However, because of turnover during the year, eight top Alabamaadministrators were represented in the survey.
According to the Chronicle survey, in fiscal 2013:
-- The University of Alabama System paid Chancellor RobertWitt $725,000, ranking him 25th among the 255 top administrators in the survey.
-- The University of Alabama Tuscaloosa paid President Judy Bonner$655,000, ranking her 40th.
-- The University of Alabama Birmingham paid Interim PresidentRichard Marchase $330,000 for a partial year. UAB also paid incoming PresidentRay. L. Watts $853,464, ranking him 11th in the survey even though it was for apartial year.
-- The University of Alabama Huntsville paid President RobertAltenkirch $545,000, ranking him 74th out of 255 positions covered by thesurvey.
-- Auburn University paid President Jay Gogue $733,850, rankinghim 22nd among the 255 positions covered by the survey.
-- The University of South Alabama paid retiring President GordonMoulton $1.07 million, ranking him eighth among the 255 top administrators.Moulton died soon after leaving office. USA also paid Acting President John W.Smith $310,572 in fiscal 2013.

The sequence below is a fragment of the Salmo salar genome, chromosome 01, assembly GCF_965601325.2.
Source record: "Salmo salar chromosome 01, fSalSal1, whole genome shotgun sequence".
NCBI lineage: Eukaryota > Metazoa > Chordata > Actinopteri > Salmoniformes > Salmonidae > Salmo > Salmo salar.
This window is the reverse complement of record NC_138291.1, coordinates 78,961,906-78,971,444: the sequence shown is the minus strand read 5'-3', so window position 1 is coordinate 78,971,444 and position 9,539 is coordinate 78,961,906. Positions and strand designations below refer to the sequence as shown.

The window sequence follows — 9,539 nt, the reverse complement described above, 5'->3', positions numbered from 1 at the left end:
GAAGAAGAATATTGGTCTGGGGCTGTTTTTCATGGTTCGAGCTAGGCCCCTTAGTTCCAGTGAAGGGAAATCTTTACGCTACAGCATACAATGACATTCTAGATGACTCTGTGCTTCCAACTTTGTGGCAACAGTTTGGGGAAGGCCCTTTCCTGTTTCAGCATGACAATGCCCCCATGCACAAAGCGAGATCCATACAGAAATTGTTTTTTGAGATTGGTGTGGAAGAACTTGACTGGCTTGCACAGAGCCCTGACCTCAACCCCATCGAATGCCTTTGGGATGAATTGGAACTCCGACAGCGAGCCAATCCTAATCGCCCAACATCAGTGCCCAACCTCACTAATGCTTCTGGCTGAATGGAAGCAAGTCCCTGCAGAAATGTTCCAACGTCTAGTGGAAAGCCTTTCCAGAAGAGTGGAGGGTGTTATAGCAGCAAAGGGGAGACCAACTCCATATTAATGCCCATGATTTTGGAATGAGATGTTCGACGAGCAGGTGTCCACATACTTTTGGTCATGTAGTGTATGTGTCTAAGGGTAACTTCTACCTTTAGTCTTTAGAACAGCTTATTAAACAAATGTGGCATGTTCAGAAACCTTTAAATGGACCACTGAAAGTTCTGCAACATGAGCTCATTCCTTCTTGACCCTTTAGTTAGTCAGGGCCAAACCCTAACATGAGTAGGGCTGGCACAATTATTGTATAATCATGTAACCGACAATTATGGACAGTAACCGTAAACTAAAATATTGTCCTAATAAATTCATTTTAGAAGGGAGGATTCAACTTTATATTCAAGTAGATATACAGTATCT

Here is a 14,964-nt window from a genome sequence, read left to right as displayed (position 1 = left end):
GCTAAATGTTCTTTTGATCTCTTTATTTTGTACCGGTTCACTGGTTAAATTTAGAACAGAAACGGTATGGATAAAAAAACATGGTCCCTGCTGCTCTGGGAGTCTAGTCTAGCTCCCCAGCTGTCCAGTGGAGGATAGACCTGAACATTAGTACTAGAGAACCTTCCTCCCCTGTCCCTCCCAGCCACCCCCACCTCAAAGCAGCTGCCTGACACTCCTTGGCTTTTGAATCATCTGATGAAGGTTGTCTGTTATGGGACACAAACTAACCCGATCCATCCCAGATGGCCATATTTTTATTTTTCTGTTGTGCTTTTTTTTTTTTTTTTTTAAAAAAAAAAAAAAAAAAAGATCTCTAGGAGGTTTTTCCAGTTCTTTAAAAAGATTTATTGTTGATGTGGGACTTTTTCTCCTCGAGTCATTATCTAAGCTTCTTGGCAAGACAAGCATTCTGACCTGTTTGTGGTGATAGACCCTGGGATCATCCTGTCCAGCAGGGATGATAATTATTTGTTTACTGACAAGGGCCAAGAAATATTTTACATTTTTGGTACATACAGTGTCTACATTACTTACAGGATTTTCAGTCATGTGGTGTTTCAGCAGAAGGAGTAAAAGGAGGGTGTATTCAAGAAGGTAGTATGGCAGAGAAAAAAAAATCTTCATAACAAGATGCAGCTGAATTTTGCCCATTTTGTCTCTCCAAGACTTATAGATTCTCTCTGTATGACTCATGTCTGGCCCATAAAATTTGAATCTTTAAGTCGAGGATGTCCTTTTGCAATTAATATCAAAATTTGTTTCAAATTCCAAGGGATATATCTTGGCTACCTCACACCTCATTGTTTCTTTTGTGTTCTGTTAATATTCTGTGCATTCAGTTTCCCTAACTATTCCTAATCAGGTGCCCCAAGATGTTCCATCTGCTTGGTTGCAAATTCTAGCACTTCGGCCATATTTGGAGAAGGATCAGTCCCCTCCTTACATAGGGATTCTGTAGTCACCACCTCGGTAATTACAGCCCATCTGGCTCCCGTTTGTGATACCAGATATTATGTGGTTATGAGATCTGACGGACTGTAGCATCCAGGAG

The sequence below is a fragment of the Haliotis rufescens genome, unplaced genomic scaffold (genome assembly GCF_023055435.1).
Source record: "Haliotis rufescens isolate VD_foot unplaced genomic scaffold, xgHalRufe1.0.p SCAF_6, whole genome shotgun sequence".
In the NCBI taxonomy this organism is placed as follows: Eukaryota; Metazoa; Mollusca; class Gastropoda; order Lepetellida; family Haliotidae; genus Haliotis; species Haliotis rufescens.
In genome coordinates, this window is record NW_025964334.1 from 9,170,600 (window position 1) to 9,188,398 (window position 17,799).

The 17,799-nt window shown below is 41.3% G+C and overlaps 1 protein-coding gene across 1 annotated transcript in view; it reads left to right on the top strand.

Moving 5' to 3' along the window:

Again, because of bonuses and turnover, this one-year snapshot canbe misleading. But it does give a glimpse of the compensation picture forAlabama's public universities.
The Chronicle survey also does not cover those "retreating"presidents in the UA System. For instance, former President CarolGarrison of UAB left office in August 2012. But according to al.com, shecontinued to be paid, receiving more than $500,000 in 2013 plus an additional$130,000 bonus for the year which was paid in a lump sum. According to thewebsite, she continued to be paid $25,000 a month in 2014.
Apparently, presidential pay at the public UA system is the giftthat keeps on giving -- and giving.
All of these bonuses and pay for already departed presidents attaxpayer-supported institutions would be questionable in and of themselves. Butcontrast them to what is happening with tuition and fees at these institutions.
From the 2008-2009 academic year through the 2013-2014 academicyear, undergraduate tuition and required fees for an Alabama resident rose 47percent at the University of Alabama. At UAB and UAH they rose 54 percent. AtAuburn, it was 47 percent. At USA, it was 50 percent. That's about fourtimes the overall rate of inflation during that span.
If this pattern continues, pretty soon only the rich will be ableto attend Alabama's flagship universities. That might be OK for a privatecollege, but for a public college that is supported by taxpayers that would bedecidedly not OK.
Of course, there is a lot more contributing to the increase in thecost of a college education than executive compensation. But such compensationis important symbolically.
So if university trustees truly want to address those costs thatare pushing up tuition, one place to start is at the top.
Ken Hare was a longtime Alabama newspaper editorial writer andeditorial page editor who now writes a regular column for WSFA's web site.Email him at firstname.lastname@example.org.